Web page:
Engage citizens for better policy implementation

Friday December 14 2018



David R. Walugembe

David R. Walugembe  

By David R. Walugembe

Uganda is lauded for having some of the best policies on paper, but whose implementation leaves a lot to be desired. Factors including inadequate financing, human resources, poor attitudes, lack of political will and support, limited skills among others, have been advanced to explain the poor implementation of these beautifully written policies.
Despite the validity of the above factors, the major limitation to effective policy and programme implementation in Uganda is none other than limited citizen/stakeholder engagement. Policies and programme interventions are meant to improve the way goods and services are delivered and consumed by people. As such, the intended beneficiaries or consumers of any policy or programme ought to be prioritised and engaged before, during and after initiation of any intervention.
Unfortunately, citizen engagement in the processes of developing, implementing, let alone evaluating the effects and impacts of policy and programme interventions seems secondary or not a priority for many institutions both in government and private sector.
Taking the example of the trending public discourse on the transition from the current passports to the electronic international East African passports, many Ugandans, including the legislators, still have unanswered questions. These include; whose idea was it? Why now? What are the advantages and disadvantages of this transition? What happens to those who have just recently renewed or acquired new passports? What is the fate of those are still struggling with the acquisition of the national identity cards? How will this new intervention affect those in the diaspora? Additionally, what are the cost and legal implications of the transition? And, is there a legal framework to guide the process?
The Ministry of Internal Affairs will argue that the e-passport initiative is in the best interest of the people and, therefore, they should embrace it. They will also correctly argue that they engaged most Ugandans via social media platforms such as Twitter, Facebook or WhatsApp, and later the print and television. This is one level of citizen engagement known as public communication, which is about disseminating information to the public.
However, considering the need to address the many unanswered concerns, the ministry needs to go beyond provision of information to the public. It should engage in both public consultation and participation. Through public consultation, the ministry will seek the input of the public over the proposed e-passport transition using methods such as consultative meetings, opinion polls, rallies among others. Once acquired, the ministry will then have to engage in dialogue with the public to ensure that the collected input facilitates making of informed decisions. This is known as public participation and can be achieved through avenues such as citizen dialogues, deliberative polls, citizens panels or juries among others.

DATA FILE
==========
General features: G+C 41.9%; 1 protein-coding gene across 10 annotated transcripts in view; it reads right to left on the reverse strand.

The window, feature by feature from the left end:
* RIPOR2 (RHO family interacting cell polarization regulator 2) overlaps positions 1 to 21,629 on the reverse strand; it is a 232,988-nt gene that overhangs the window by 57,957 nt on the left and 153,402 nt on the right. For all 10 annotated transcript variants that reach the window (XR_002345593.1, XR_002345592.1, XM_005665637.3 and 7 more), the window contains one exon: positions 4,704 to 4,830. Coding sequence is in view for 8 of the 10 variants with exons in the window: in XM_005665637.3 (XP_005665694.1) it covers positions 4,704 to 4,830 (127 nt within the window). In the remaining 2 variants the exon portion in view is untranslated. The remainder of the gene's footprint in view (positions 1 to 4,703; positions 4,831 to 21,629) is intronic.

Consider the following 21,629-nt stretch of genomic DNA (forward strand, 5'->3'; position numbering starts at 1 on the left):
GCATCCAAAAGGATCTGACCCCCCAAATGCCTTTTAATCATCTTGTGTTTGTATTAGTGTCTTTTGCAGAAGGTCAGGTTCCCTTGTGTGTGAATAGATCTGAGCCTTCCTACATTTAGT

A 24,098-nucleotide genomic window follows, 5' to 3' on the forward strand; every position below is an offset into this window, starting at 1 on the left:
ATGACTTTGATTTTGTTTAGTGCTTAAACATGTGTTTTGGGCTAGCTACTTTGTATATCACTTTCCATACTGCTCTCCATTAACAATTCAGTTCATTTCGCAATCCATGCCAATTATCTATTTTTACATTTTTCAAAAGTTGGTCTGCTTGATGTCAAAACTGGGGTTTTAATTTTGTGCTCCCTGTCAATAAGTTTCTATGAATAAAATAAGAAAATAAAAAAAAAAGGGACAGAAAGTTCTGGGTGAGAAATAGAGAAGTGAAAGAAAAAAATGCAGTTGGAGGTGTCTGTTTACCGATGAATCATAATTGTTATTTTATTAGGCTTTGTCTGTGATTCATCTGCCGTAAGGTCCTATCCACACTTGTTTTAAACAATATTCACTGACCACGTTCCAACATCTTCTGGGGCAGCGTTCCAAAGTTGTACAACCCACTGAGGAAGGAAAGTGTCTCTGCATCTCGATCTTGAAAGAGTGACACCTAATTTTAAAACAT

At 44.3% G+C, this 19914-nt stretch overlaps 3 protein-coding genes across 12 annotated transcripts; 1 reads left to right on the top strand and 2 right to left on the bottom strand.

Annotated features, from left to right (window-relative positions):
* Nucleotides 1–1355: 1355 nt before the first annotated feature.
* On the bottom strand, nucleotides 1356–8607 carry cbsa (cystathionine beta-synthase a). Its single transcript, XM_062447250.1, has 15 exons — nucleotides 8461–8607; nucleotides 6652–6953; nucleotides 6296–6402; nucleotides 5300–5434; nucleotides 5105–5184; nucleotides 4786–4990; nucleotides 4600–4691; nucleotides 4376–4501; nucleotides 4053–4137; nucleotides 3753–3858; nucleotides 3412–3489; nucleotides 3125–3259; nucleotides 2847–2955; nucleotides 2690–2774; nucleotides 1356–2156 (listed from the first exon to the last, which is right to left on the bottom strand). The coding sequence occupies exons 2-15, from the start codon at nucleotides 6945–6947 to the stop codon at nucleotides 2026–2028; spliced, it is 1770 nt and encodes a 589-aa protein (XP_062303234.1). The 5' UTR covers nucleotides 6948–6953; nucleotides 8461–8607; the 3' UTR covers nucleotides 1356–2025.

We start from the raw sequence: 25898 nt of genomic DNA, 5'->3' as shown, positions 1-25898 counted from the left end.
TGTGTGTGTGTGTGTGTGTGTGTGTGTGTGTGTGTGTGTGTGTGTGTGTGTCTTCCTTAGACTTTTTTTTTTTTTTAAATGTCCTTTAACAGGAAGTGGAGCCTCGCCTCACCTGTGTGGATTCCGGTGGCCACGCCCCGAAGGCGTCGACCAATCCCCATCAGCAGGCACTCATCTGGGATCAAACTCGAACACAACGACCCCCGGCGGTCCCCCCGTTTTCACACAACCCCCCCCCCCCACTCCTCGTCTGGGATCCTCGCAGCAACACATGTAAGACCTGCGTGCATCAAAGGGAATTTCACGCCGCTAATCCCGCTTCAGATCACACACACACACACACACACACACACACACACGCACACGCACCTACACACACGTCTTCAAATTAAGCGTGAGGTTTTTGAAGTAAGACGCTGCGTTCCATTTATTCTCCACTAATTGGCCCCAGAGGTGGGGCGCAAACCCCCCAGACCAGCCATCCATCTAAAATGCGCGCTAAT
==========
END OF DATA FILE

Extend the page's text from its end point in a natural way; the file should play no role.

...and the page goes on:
The case of the e-passport is just one of the examples in which both government and private sector institutions glaringly become the oblivious to the critical element of adequate citizen engagement before, during and after implementation of policies and programmes.
If citizens are expected to buy-in and support any policy or programme intervention, they ought to be engaged in the conceptualisation, implementation, monitoring and evaluation processes. This is also known as co-production or co-creation of policies and programmes. To assume that technocrats alone can plan and execute the above processes through provision of information to the public alone, will deliver nothing but wonderfully written policy and programme documents that are never fully implemented, appreciated or taken up by the intended beneficiaries.
To reap the benefits of adequate citizen engagement in policy and programme development, implementation and evaluation, government and private institutions should go beyond public communication and engage in public consultation as well as public participation. Not only do these citizen engagement strategies help the public feel valued, but they enhance their buy-in and support for the policies or programme interventions, which in turn increases their legitimacy. Furthermore, engaging the public facilitates answering the key question addressed by most successful policy or programme implementation efforts- what is in it for the stakeholders?
Failure to embrace systematic approaches and strategies to citizen engagement will continue to promote the existence of beautiful but unimplemented policies as well as a flourishing trade by middlemen and fraudsters that are already reaping big from the prevailing information asymmetry.

The writer is a health information scientist
[email protected]

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